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Dynamic Fracture Under Plane Wave Loading

Ravichandran, G. and Clifton, R. J. (1989) Dynamic Fracture Under Plane Wave Loading. International Journal of Fracture, 40 (3). pp. 157-201. ISSN 0376-9429. http://resolver.caltech.edu/CaltechAUTHORS:20150225-144722141

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Abstract

A new plate impact experiment is presented for studying dynamic fracture processes that occur under sub-microsecond loading. The experiment is designed to provide comparatively straightforward interpretation within the framework of fracture mechanics. A disc containing a mid-plane, pre-fatigued, edge crack that has been propagated halfway across the diameter is impacted by a thin flyer plate of the same material. A compressive pulse propagates through the specimen and reflects from the rear surface as a step, tensile pulse with a duration of 1μs. This plane wave loads the crack and causes initiation and propagation of the crack. The motion of the rear surface is monitored during this event using a laser interferometer system. The location of the crack front is mapped before and after the experiment using a focussed ultrasonic transducer. Experiments have been conducted on a hardened 4340 VAR steel at temperatures ranging from room temperature to — 100°C. Crack advance increases monotonically with increasing impact velocity and with decreasing temperature. Critical values of the stress intensity factor K_Ic are inferred from known elastodynamic solutions and the assumption that the measured crack advance occurs at a constant energy release rate. Fracture modes are characterized by means of scanning electron microscopy of the fracture surfaces. A finite difference method is used for numerical simulation of the experiments. The loading is modelled as that of a plane, square, tensile pulse impinging at normal incidence on a semi-infinite crack. Crack advance is assumed to initiate when the crack-tip stress intensity factor reaches the critical value K_Ic. Crack velocities are prescribed corresponding to various fracture models. The predicted motion of the rear surface is found to be in good agreement with the measured motion when the crack velocity is taken to be a constant.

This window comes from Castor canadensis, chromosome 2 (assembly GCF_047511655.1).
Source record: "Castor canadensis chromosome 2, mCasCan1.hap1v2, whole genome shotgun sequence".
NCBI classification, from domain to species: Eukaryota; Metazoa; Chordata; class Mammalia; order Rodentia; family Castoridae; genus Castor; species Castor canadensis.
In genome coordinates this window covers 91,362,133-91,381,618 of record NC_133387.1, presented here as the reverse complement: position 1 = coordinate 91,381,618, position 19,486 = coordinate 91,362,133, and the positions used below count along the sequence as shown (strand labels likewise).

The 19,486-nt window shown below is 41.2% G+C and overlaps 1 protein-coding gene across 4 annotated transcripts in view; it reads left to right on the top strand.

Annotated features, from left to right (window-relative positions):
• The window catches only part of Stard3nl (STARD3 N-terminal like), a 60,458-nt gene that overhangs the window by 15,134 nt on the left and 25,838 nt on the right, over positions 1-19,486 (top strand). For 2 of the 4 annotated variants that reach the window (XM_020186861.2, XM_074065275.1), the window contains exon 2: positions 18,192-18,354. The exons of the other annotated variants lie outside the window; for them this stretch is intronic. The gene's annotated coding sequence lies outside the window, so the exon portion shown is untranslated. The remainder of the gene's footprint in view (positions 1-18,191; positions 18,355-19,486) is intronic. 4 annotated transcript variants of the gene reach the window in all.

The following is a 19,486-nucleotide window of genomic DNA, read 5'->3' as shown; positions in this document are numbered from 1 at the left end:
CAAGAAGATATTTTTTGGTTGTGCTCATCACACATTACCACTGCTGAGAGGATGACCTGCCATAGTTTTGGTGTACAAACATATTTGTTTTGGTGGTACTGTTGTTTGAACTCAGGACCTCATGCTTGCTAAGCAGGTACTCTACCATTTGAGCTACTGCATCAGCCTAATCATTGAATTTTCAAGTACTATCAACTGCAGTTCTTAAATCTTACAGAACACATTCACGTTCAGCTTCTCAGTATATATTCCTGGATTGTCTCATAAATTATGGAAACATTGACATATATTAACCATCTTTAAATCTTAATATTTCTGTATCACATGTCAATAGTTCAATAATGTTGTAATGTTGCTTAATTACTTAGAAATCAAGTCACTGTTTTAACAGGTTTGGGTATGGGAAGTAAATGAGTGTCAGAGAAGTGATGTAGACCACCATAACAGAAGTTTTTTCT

Item Type:Article
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http://dx.doi.org/10.1007/BF00960599 DOIArticle
http://link.springer.com/article/10.1007%2FBF00960599PublisherArticle
Additional Information:© 1989 Kluwer Academic Publishers. Received 16 October 1987; accepted in revised form 26 July 1988. The authors are grateful to Professor L.B. Freund for providing many valuable insights during the course of this investigation. The research support of the Army Research Office through the grant DAAG-29-85-K0003 and the NSF Materials Research Laboratory at Brown University is gratefully acknowledged. The calculations described here were carried out in the Computational Mechanics Facility at Brown University and on a CRAY X-MP computer at the National Center for Supercomputing Applications at the University of Illinois, Urbana-Champaign. The Computational Mechanics Facility was made possible by grants from the National Science Foundation (Solid Mechanics Program), the General Electric Foundation, and the Digital Equipment Corporation. Access to the CRAY at NCSA was made possible by a National Science Foundation grant to the Materials Research Laboratory at Brown University.
Group:GALCIT
Funders:
Funding AgencyGrant Number
Army Research Office (ARO)DAAG-29-85-K0003
NSF Materials Research LaboratoryUNSPECIFIED
NSF Solid Mechanics ProgramUNSPECIFIED
General Electric FoundationUNSPECIFIED
Digital Equipment CorporationUNSPECIFIED
Record Number:CaltechAUTHORS:20150225-144722141
Persistent URL:http://resolver.caltech.edu/CaltechAUTHORS:20150225-144722141
Usage Policy:No commercial reproduction, distribution, display or performance rights in this work are provided.
ID Code:55210
Collection:CaltechAUTHORS
Deposited By: Cheryl Gause
Deposited On:02 Mar 2015 23:17
Last Modified:29 Sep 2016 23:16

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